The attack shocked the community when it happened earlier this year.
A 21-year-old man charged with the murder of a Ladbrokes betting shop manager appeared at Southwark Crown Court last week.
Homeless Shafique Ahmad Aarij was due to enter a plea but the hearing was adjourned until Wednesday September 25.
He is accused of murdering Andrew Iacovou, 55, in the Aberconway Road shop, Morden, on Saturday May 25.
Father-of-three Mr Iacovou died from blunt trauma to the head.
He had worked for Ladbrokes for 20 years and lived with his disabled wife Anita and two of his children in North Cheam.
Mr Iacovou was working a “lone staffer” shift when he was killed – a practice that pressure group Campaign for Fairer Gambling (CFFG) is trying to put an immediate stop to.
CFFG spokesman Adrian Parkinson, a former senior manager with a high-street betting chain, said lone staffing had become a problem since 2006 with the increase of highly addictive roulette machines.
The machines require no input from the staff for a client to operate and generate high returns, prompting betting shops to promote them over traditional gambling.
Since their introduction, the number of betting shop staff has fallen by 6,000 but the number of betting shops has increased by about 500 – there are now around 40,000 people employed across the industry.
Major high street chains including Ladbrokes, Betfred and Coral have adopted a policy of lone staffing to cut jobs and save money, according to CFFG, but it praised William Hill for refusing to follow suit.
Last year the BBC’s Panorama investigated the spread of violence in betting shops and it made for uncomfortable viewing for the burgeoning gambling industry.
Of the 39 shops visited during the investigation, 23 acts of violence and anti-social behaviour were witnessed. Windows were seen being smashed, machines attacked and shop workers verbally abused.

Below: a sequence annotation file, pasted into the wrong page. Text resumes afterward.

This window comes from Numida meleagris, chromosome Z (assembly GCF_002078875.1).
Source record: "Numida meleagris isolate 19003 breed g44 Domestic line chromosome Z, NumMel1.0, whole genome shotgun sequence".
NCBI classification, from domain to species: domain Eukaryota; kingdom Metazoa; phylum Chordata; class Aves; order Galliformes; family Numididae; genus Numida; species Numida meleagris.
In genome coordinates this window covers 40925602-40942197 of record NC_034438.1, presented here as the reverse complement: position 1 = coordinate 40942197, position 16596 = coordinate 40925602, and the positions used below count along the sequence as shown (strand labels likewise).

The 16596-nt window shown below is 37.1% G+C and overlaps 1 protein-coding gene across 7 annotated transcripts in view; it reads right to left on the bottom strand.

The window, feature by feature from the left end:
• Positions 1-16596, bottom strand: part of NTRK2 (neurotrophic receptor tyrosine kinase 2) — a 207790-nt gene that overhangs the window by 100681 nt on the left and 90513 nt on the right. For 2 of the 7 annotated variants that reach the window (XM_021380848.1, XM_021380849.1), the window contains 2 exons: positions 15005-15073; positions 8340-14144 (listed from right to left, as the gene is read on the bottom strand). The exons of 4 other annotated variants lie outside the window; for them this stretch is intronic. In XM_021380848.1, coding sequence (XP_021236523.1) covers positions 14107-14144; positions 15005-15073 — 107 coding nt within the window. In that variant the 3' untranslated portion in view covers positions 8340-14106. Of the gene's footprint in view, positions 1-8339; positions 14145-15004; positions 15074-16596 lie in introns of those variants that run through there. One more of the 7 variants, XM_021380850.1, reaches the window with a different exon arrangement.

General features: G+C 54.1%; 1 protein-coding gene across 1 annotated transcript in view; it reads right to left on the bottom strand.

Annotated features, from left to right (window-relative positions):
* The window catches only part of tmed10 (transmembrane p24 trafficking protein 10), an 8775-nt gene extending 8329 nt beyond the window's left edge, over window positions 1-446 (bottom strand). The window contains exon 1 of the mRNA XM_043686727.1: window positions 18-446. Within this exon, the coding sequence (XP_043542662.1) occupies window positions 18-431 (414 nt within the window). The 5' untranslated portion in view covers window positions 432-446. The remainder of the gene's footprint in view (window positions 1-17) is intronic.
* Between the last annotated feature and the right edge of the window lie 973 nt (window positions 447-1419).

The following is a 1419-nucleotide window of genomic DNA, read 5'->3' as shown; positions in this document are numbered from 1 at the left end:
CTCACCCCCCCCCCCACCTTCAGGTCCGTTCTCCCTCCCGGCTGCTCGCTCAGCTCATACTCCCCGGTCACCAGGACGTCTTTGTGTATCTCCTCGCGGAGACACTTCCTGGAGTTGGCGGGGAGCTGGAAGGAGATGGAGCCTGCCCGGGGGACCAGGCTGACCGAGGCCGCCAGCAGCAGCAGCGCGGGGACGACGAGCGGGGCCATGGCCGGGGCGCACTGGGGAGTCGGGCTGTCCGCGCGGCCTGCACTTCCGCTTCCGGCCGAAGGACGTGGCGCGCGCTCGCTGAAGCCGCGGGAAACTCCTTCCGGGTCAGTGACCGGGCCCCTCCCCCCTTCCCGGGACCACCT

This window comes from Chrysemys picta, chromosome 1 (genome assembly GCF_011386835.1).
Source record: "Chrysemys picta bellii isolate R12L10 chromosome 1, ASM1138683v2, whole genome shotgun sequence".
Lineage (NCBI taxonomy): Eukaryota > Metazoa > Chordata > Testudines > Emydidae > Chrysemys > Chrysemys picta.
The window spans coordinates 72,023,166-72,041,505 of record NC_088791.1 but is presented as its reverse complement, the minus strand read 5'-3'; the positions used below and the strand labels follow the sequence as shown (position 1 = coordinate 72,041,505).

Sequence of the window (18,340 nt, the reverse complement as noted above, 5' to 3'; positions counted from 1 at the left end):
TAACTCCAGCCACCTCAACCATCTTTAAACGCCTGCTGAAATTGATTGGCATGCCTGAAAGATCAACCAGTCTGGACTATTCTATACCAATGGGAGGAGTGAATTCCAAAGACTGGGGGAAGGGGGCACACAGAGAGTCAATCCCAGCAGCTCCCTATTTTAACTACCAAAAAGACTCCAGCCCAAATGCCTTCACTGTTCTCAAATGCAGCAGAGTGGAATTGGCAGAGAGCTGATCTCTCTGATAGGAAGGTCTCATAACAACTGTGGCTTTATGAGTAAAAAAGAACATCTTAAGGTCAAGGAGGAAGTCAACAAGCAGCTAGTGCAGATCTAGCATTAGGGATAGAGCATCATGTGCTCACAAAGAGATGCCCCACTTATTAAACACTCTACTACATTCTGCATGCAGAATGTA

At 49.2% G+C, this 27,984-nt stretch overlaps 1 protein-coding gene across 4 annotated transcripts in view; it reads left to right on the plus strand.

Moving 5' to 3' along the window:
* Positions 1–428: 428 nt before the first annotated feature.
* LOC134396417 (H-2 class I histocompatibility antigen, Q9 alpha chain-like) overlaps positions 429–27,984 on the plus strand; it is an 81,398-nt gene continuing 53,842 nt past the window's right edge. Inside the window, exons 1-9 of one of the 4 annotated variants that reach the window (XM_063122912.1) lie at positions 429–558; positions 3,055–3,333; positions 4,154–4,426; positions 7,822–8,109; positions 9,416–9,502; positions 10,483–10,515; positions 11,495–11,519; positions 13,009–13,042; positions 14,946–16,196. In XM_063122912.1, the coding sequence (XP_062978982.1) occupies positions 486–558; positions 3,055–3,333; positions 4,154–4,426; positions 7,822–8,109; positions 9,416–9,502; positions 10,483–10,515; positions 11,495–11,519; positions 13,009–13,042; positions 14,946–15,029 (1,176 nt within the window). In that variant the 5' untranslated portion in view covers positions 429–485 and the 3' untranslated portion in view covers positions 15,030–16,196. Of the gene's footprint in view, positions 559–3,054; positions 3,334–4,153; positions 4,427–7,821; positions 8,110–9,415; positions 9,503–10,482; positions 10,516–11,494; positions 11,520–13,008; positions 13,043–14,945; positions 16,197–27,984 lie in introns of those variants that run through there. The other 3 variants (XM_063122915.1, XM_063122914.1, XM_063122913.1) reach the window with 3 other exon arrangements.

Often a single member of staff will work a 12-hour shift from 10am to 10pm.
There is usually very little in the way of safety systems to protect staff. Often a betting shop counter will have a bandit screen but they are not bullet proof or shatter proof, and they will usually have CCTV to act as a deterrent to potential attackers.
Parkinson explained staff are expected to uphold the licensing objectives – keeping crime out of gambling, ensuring gambling is fair and protecting the young and vulnerable.
He said: “You can’t have a single member of staff keeping under 18s out of the shop, dealing with problem gamblers on machines and upholding the licensing objectives.
“You can’t have one member of staff sat in a shop for 12 to 14 hours doing that effectively.
“The industry executives can’t tell me that a woman, by herself, will be able to deal with four youths or other troublemakers that have come in to use the machines without putting herself in danger.”
The CFFG have written to MPs to try and get proper safety legislation introduced.
They found themselves accused by some people in the industry of being “anti-gambling” and “pro-unions”.
Mr Parker said: “We are not anti-gambling, we are pro-gambling and we have nothing to do with any unions, but we just think it should be done in a safe and fair way that doesn’t put staff in danger.”
Ladbrokes have not commented on its lone staffing policy but have set up a JustGiving page to assist Mr Iacovou’s family.
They have donated an initial £10,000 and the total now raised stands at over £170,000.
Picture courtesy of Ray Forster, with thanks
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